Twitter’s advertising platform allowed a fraudulent website to purchase promoted tweets that directed users to what appears to be a phishing scam.
Users who click @BusinessTweet30’s link are directed to a site posing as Twitter, but with a different domain name. The colors and font are the same as Twitter’s, and the language on the site is worded as though it is an official part of Twitter’s platform.
“To prevent identity confusion, Twitter is now offering the verification form. We're working to establish authenticity with people who deal with impersonation or identity confusion on a regular basis. Accounts with [the verified checkmark] are the official accounts,” it reads.
On the page, Twitter users are prompted to input detailed information about themselves, including their email, password and credit card information.
The tweet raises red flags about Twitter’s automated ad purchasing process. Phishing scams from a promoted tweet can be uniquely dangerous, because users who see the tweet as “promoted” may understand this as Twitter confirming the tweet's legitimacy.
The tweet is an example of what may slip through the cracks of Twitter’s automated advertising platform. The company has human reviewers to take down promoted tweets that violate its terms of service, but in many cases they don’t see tweets until after they've been flagged by other users after being posted.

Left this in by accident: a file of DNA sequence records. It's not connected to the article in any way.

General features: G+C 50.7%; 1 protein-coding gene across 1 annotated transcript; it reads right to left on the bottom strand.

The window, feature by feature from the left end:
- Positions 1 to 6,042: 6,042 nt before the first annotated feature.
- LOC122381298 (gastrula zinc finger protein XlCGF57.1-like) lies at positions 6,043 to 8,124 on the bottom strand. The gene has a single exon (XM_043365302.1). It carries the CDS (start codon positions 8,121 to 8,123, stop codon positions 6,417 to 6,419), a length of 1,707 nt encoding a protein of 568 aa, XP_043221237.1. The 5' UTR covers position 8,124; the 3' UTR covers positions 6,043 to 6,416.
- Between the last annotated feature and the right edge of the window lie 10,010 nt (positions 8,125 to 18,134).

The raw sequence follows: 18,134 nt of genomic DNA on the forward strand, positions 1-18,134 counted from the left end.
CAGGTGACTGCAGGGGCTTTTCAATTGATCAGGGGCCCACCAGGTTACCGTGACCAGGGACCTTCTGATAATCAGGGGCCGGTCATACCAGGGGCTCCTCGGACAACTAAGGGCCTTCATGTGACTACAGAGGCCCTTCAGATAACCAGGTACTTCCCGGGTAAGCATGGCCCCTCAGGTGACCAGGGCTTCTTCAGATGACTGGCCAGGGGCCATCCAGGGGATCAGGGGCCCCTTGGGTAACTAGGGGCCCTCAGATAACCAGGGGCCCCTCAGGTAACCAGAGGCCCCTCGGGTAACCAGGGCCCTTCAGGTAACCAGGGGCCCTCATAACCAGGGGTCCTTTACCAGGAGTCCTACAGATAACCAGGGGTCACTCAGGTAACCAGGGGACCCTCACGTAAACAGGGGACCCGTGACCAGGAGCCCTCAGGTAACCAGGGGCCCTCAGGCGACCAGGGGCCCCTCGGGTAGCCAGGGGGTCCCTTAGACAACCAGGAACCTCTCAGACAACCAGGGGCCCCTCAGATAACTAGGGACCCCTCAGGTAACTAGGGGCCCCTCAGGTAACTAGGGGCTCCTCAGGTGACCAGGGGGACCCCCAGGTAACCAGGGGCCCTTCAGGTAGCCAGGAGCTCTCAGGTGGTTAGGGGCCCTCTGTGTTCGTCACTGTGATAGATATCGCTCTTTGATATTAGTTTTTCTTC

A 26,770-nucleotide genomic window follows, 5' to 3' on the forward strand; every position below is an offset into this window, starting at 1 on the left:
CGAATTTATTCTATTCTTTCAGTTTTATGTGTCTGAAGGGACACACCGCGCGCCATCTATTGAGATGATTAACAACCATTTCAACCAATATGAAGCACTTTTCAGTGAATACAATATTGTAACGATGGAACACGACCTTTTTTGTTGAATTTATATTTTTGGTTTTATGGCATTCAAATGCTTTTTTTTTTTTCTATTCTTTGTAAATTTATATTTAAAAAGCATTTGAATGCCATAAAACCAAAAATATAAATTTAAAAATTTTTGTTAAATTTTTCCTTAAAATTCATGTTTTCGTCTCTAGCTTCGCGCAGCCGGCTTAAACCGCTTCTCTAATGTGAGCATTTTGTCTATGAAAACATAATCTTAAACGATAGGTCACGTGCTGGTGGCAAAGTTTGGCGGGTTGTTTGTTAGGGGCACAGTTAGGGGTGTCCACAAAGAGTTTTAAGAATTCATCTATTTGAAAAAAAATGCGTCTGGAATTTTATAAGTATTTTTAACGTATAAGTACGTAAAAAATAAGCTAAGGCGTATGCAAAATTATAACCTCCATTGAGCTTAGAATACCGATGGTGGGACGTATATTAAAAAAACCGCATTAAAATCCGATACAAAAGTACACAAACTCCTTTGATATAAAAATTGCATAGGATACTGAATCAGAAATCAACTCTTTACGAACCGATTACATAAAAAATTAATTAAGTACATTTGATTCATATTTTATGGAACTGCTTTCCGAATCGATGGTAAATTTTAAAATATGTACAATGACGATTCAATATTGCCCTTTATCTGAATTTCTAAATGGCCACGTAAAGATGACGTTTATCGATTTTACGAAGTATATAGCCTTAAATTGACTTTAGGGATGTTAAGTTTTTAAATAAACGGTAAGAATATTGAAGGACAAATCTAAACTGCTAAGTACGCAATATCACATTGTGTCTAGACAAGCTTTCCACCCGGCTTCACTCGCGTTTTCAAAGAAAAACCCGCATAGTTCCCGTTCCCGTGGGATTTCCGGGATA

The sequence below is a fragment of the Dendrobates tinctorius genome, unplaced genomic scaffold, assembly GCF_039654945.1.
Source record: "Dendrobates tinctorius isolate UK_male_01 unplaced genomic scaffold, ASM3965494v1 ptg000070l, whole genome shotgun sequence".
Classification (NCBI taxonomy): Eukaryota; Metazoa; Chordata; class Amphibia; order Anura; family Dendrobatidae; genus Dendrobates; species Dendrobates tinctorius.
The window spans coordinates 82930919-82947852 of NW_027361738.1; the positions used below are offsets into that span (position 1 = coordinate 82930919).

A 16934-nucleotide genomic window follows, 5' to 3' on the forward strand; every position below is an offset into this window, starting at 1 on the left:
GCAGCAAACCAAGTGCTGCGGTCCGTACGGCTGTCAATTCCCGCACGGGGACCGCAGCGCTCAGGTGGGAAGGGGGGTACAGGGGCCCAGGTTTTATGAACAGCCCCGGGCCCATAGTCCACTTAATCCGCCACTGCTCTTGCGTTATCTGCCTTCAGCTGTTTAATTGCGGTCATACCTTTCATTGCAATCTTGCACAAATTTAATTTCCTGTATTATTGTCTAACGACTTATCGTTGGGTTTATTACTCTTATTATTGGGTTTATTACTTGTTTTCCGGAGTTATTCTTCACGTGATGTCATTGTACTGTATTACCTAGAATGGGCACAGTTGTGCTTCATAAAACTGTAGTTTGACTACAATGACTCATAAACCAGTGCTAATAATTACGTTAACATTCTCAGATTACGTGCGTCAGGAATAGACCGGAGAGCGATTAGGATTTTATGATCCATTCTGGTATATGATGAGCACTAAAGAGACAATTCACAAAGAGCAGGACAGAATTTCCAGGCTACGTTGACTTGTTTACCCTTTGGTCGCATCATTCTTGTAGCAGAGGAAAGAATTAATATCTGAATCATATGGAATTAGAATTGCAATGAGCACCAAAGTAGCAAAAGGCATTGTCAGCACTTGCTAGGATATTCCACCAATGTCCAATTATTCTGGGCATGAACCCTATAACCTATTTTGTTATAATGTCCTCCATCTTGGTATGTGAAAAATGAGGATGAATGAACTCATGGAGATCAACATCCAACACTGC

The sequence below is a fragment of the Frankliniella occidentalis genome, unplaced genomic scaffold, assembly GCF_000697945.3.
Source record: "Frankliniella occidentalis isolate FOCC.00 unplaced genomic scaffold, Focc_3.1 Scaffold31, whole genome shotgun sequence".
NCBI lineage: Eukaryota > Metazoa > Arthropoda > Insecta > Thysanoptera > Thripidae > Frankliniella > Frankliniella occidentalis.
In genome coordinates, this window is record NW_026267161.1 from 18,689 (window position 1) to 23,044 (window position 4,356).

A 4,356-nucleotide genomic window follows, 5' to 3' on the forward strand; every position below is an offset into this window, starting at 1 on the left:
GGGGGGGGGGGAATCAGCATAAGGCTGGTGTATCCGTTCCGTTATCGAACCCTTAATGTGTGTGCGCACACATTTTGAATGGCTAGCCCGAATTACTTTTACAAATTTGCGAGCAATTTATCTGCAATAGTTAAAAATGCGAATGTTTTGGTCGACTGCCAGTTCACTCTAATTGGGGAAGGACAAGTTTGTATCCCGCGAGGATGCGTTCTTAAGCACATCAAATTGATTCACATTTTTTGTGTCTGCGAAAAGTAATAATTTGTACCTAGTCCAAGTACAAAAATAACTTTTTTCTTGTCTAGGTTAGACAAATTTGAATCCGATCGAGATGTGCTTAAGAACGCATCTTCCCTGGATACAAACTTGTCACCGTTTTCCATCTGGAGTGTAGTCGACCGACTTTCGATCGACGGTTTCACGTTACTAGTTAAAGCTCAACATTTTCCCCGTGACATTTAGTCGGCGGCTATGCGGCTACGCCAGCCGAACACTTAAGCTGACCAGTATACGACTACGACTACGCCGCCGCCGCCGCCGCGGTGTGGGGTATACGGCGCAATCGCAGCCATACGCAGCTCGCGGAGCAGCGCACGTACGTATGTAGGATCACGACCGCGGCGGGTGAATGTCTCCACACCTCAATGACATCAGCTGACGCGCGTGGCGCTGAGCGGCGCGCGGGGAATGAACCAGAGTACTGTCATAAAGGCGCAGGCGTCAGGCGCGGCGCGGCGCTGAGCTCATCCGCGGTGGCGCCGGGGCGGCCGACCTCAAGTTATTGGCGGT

BusinessTweet30's tweet had been on Twitter for at least two hours. It’s unclear how long it has been a promoted tweet within that window.
After being contacted by The Hill, Twitter deleted the tweet and the account that posted it.
A Twitter spokesperson declined to comment on the tweet directly, noting that it does not “comment on individual accounts for privacy and security reasons.”
The company did say that it is aware of groups trying to manipulate its ad platform and is taking action against such behavior.
Alan Rosenblatt, a digital political strategist at Lake Research Partners, thinks the tweet shows that Twitter’s actions so far aren’t enough.
“Clearly, this speaks poorly of Twitter's ad vetting process. That it does not have filters installed to protect its own reputation, let alone ads designed to damage others' reputation, is remarkable,” said Alan Rosenblatt, a digital political strategist at Lake Research Partners.
Rosenblatt, who also works as a communications professor at Johns Hopkins University, argued that the tweet speaks to the general confusion around Twitter’s shifting policies.
“This ad promoting a phishing scam under the guise of providing Twitter verification is the result of a combination of public confusion about the verified user system at Twitter, the fact that the official process is currently suspended with no clear explanation on the request page, and bad vetting of ads that let this phishing scam getting through Twitter's self-serve ad system,” he said.
Facebook and Google also use automated systems for their ad purchasing platforms. Their automated tools have come under fire for facilitating Russian manipulation of their platforms, as Kremlin-linked actors used Facebook, Twitter and Google to purchase ads intended to influence the 2016 presidential election.